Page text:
Alexander Fleming and the Miracle Drug Penicillin


Not every scientific discovery is the result of decades of research. Coincidences can also play a big role sometimes.

Alexander Fleming Biography and Contributions to Science

More soldiers died from infection during World War I than died fighting. This is due to the bacteria that cause the disease. Discovered by Scottish bacteriologist Alexander Fleming in 1928 as the first antibiotic, penicillin ushered in a new era in medicine. This discovery was made purely by accident.

Alexander Fleming had been out of his London laboratory for a few days. The bacteriologist had left open several dishes where the staph bacteria he was working on had grown. Something caught her eye when he came back and started cleaning up the old bacterial plaque. A black mold had formed on the gel used to grow bacteria in a bacteria dish. The interesting point was that there were no bacteria in the area where the mold was found. This indicated that something in the mold was killing the bacteria. After a series of tests, Fleming found that the mold, which he had diagnosed as Penicillium notatum, secreted a hitherto unknown substance with antibiotic properties. Fleming called this substance “penicillin”.

Alexander Fleming published his findings in the British Journal of Experimental Pathology in June 1929. However, the response he received was not very positive. Fleming mentioned that penicillin is a potential natural antiseptic and can kill septic and pneumonia germs. But he made no claims about its use as a general-purpose antibiotic. Over the next decade, Fleming lost interest in penicillin. According to him, penicillin could not last long enough in the body and could not cause much change. On the other hand, things changed ten years later when an Australian pharmacologist from the University of Oxford and a German biochemist named Ernst Chain came across Fleming’s work.


Howard Florey, Ernst Chain’s work on the purification of penicillin began in 1939, precisely under conditions of World War II that made scientific research extremely difficult. Howard Florey did some experiments the following year that showed that penicillin protected mice against infection with deadly streptococcal bacteria. The first use of penicillin in a human was on February 12, 1941.

Albert Alexander, a 43-year-old policeman, contracted an infection while trimming his garden and was in danger of dying. Albert Alexander was injected with penicillin. The patient began to show signs of improvement within a few days. However, Albert Alexander died a few days later because they did not have enough penicillin and the patient could not be given any more. However, it was undeniable that the drug proved to be effective. At this time, when the entire chemical industry was focused on the war, large quantities of penicillin were not possible in England. That is why Florey and his colleague Norman Heatley went to the United States to attract the interest of the American pharmaceutical industry in the production of penicillin. Florey and Heatley,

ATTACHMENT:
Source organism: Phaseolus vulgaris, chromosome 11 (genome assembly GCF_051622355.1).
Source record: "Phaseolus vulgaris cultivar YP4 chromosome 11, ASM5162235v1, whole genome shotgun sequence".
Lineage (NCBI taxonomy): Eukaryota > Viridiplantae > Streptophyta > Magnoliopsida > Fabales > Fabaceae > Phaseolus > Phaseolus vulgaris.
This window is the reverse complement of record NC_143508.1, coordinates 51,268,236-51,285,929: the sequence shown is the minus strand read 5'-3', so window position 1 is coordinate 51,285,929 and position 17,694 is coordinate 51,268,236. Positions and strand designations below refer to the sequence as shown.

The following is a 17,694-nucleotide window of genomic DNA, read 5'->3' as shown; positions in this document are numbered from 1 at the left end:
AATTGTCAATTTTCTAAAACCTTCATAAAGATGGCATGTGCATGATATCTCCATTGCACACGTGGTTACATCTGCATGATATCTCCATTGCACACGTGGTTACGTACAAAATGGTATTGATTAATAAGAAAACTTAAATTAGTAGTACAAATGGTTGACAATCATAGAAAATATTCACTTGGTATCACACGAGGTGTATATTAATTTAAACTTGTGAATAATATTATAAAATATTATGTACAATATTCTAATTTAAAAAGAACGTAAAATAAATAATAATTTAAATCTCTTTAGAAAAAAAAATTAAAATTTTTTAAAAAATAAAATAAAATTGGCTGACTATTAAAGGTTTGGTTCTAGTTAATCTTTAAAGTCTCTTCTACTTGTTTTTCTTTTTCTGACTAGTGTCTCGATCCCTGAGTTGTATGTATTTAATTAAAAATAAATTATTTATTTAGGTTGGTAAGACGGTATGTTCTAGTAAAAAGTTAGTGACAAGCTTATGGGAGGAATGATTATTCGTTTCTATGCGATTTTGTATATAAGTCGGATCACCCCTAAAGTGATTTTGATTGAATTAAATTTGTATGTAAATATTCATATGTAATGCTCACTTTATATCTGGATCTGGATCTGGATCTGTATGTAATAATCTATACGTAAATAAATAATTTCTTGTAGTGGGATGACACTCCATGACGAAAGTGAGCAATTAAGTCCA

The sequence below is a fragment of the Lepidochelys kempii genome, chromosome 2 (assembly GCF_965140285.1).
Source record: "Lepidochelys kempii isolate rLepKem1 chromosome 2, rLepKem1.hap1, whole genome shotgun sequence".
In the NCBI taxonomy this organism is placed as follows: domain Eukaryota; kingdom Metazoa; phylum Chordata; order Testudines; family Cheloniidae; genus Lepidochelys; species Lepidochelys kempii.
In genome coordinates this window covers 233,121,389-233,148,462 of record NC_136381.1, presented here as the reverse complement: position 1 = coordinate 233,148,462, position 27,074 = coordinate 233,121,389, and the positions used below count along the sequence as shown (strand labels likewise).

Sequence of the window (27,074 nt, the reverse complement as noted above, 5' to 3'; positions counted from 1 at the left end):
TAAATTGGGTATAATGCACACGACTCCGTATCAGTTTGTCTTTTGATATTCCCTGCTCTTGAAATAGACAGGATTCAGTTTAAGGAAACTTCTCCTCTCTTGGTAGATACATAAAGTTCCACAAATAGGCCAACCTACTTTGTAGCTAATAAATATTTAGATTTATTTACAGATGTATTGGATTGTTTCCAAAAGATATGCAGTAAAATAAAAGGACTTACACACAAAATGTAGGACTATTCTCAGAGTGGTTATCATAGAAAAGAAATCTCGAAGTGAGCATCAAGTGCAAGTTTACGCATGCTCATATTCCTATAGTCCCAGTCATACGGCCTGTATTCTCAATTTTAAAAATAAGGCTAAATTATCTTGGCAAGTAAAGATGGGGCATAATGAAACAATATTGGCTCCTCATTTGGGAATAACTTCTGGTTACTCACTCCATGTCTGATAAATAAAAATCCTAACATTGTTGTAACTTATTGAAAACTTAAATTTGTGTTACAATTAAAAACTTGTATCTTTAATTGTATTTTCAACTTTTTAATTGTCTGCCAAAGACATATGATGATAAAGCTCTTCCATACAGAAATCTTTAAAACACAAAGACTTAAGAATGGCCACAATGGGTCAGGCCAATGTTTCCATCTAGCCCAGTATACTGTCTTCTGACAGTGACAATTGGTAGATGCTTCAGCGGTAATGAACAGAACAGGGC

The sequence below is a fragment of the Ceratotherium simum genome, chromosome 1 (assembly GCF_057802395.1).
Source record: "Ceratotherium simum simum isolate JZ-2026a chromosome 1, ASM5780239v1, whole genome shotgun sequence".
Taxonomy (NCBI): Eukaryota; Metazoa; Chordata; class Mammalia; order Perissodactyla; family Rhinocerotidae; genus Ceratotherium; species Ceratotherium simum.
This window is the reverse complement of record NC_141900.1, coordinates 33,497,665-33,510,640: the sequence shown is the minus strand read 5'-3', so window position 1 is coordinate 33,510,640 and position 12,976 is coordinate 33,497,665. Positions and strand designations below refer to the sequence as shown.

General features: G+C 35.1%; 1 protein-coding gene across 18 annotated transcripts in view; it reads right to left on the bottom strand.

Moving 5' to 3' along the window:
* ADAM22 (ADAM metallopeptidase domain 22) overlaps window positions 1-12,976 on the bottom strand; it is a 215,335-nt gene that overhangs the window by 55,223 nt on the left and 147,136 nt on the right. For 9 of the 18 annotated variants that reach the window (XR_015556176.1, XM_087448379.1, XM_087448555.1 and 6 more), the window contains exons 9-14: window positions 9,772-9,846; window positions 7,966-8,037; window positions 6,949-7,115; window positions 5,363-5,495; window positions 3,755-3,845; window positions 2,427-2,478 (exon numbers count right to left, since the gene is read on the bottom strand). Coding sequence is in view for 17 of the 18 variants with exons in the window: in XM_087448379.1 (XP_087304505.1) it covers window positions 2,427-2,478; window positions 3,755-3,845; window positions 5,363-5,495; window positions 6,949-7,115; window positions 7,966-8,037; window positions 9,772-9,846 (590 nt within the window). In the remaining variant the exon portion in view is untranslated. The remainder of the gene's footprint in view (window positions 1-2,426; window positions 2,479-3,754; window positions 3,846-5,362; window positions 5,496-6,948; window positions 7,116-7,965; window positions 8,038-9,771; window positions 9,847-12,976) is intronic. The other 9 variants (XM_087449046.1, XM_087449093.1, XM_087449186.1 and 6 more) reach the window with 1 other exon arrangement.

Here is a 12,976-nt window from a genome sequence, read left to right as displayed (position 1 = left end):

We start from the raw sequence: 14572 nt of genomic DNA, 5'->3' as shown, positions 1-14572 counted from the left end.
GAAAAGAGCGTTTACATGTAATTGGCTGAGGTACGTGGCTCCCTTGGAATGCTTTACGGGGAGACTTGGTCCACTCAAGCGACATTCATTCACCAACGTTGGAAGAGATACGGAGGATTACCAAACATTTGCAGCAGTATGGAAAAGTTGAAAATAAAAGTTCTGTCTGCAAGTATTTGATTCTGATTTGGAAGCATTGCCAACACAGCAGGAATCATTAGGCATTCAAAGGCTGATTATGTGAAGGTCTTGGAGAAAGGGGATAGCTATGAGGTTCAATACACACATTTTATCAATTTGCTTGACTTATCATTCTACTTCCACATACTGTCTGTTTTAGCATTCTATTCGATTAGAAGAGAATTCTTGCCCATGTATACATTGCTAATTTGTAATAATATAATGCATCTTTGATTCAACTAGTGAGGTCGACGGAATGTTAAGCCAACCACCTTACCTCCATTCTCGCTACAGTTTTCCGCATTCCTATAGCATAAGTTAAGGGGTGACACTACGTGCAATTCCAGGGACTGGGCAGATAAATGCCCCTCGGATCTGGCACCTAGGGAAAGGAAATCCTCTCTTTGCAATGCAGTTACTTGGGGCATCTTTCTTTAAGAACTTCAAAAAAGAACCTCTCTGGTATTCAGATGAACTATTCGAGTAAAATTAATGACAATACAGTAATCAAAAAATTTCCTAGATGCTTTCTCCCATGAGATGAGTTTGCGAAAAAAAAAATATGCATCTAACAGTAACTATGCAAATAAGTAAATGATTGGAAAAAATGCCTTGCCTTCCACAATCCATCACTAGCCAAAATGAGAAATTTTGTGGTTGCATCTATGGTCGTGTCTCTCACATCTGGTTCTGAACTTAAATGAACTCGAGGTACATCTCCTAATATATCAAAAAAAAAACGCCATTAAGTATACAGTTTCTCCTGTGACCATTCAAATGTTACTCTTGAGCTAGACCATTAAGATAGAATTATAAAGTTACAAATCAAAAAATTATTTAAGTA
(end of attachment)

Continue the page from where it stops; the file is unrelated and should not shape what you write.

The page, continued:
Alexander Fleming Biography and Contributions to Science

Expansion of penicillin production

The first factory for the production of penicillin was opened on March 1, 1944 in Brooklyn, New York. Meanwhile, clinical studies in soldiers and civilians confirmed the therapeutic effects of penicillin. The drug has been found to be effective in treating a wide variety of infections, including streptococcal, staphylococcal, and gonococcal infections. Over time, the effectiveness of penicillin in syphilis was revealed. All this has increased the demand for the miracle drug.

The increase in production gained momentum in 1944-45. That same year, Alexander Fleming, Howard Florey and Ernst Chain received the Nobel Prize for their research on penicillin. It began to be sold by prescription on June 1, 1946 in England. The rapid increase in production caused a decrease in the price of the drug. The transformation of penicillin into an easily accessible treatment for the public has also allowed this invention to save the lives of millions of people.

The inscription found on a stone commemorating the penicillin team outside the Oxford University Botanic Garden ends with the words: “All mankind is grateful to them.” Groundbreaking scientific discoveries are often not the work of people working alone, true eureka moments in history are rare. Howard Florey later said, “The development of penicillin, like most of these things, was a team effort.” We also recommend that you watch the movie “Rompiendo Moldes – Breaking the Mold”, which was made in 2009 on the subject.


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